SAS 143 addresses the auditor’s responsibilities relating to accounting estimates in an audit of financial statements. These include fair value accounting estimates and related disclosures. In the introduction, SAS 143 notes that in auditing accounting estimates, the auditor is responsible for obtaining “sufficient appropriate audit evidence about whether the accounting estimates and related disclosures in the financial statements are reasonable, in the context of the applicable financial reporting framework.”

The ASB has issued additional documents to assist practitioners in implementing the new standard, including:

  • SAS No. 143 At a Glance, Auditing Accounting Estimates and Related Disclosures; and
  • Linkages Between SAS No. 143, Auditing Accounting Estimates and Related Disclosures (AU-C Section 540), and Other AU-C Sections.

Effective Date
SAS 143 will be effective for audits of financial statements for periods ending on or after December 15, 2023.

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© 2020 CCH Incorporated and/or its affiliates. All rights reserved. Used with permission.

Digital Assets – AICPA Updates Practice Aid on Accounting for and Auditing of Digital Assets

The AICPA has updated its Practice Aid, Accounting for and Auditing of Digital Assets, to include new material on how to audit digital assets, with the focus on Client Acceptance and Continuance.

The Practice Aid, originally issued in December 2019, provides nonauthoritative guidance for financial statement preparers and auditors on accounting for and auditing digital assets under GAAP and GAAS. The new material is complementary to the accounting guidance previously issued in December. The new guidance is based on professional literature and experience from members of the AICPA Digital Assets Working Group (DAWG) and AICPA staff, and is specific to GAAS.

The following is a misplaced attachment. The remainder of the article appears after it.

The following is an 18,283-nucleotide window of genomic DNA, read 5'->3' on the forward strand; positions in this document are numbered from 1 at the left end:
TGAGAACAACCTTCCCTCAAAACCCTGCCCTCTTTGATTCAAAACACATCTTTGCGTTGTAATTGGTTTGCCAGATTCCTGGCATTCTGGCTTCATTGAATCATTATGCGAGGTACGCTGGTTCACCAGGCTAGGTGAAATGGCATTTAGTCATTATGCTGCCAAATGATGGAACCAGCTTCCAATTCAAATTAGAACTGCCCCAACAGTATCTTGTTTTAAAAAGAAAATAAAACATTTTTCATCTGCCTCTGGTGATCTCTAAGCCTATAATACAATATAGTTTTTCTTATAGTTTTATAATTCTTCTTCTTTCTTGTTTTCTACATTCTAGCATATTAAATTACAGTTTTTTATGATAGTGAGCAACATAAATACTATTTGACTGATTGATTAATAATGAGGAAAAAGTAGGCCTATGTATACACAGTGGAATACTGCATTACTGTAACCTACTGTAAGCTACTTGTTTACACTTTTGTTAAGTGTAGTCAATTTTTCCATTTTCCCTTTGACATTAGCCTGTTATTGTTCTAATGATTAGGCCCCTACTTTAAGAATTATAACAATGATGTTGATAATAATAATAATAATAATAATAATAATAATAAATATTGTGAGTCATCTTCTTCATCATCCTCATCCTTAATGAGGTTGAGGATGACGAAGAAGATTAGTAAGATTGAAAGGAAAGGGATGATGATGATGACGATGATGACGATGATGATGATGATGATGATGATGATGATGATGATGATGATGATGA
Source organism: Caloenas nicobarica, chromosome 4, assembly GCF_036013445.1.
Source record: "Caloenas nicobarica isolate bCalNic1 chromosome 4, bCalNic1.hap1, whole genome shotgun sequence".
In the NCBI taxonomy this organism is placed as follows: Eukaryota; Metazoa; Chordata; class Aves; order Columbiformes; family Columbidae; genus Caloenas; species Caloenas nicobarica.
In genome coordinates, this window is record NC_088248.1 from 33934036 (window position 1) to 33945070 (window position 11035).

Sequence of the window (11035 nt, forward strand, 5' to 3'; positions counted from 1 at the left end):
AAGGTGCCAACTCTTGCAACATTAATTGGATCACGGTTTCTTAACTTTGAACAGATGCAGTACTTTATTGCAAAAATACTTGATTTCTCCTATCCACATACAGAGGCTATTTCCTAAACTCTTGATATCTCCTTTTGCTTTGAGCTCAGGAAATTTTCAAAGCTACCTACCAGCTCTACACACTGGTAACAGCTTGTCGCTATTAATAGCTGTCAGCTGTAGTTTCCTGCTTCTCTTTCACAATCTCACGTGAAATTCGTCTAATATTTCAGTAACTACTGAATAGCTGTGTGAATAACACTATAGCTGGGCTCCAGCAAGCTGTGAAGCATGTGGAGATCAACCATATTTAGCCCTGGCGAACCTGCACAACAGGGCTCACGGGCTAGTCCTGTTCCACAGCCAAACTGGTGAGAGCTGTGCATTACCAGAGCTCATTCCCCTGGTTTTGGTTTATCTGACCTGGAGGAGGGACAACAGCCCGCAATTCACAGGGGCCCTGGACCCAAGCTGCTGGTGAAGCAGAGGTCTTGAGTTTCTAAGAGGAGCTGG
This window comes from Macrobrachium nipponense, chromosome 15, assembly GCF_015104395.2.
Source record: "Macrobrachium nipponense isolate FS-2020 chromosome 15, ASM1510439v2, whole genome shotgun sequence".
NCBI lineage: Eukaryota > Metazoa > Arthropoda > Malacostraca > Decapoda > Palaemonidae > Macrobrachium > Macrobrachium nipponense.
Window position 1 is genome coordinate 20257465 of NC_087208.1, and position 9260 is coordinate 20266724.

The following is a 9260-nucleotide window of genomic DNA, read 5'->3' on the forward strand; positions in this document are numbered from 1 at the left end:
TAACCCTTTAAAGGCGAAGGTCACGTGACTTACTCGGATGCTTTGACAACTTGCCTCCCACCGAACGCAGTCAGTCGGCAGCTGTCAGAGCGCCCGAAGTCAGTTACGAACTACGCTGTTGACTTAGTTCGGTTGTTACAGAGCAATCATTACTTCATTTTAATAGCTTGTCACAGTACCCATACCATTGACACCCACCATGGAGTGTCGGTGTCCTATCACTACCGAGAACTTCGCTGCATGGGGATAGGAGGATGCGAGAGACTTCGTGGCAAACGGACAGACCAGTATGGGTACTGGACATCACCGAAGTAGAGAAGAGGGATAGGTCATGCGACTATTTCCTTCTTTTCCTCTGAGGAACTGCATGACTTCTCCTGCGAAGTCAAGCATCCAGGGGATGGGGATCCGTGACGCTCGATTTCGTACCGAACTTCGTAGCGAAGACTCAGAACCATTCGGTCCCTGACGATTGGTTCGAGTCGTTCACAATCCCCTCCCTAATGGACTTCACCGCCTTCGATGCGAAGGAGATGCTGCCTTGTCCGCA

For purposes of applying the guidance, digital assets are defined broadly to include digital records, made using cryptography for verification and security purposes, on a distributed ledger (i.e., blockchain). Although all industries encounter change, the digital assets ecosystem is evolving rapidly. As firms seek to provide audits to entities within the ecosystem, they must give caution and consideration to unique risks and challenges.

The updated Practice Aid provides auditors with detailed information to consider when accepting or continuing audit engagements that involve digital assets. CPA firms seeking to provide audits to entities involved with digital assets need to ensure that they undertake only audit engagements that are appropriate. This requires evaluation of whether the audits can be performed in accordance with professional standards and applicable legal and regulatory requirements to enable an appropriate auditor’s report. The updated Practice Aid provides guidance to enable that evaluation.

Before accepting or continuing an engagement, firms need to assess items including:

  • The auditor skill sets and competencies, including the firm’s current industry expertise and understanding of digital assets;
  • Management’s skill sets and competencies, including with respect to maintaining the entity’s books and records and securing its assets; and
  • Client management’s integrity, commitment to compliance with laws and regulations, and its overall business strategy and the role the entity serves or intends to serve within the digital assets ecosystem.
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© 2020 CCH Incorporated and/or its affiliates. All rights reserved. Used with permission.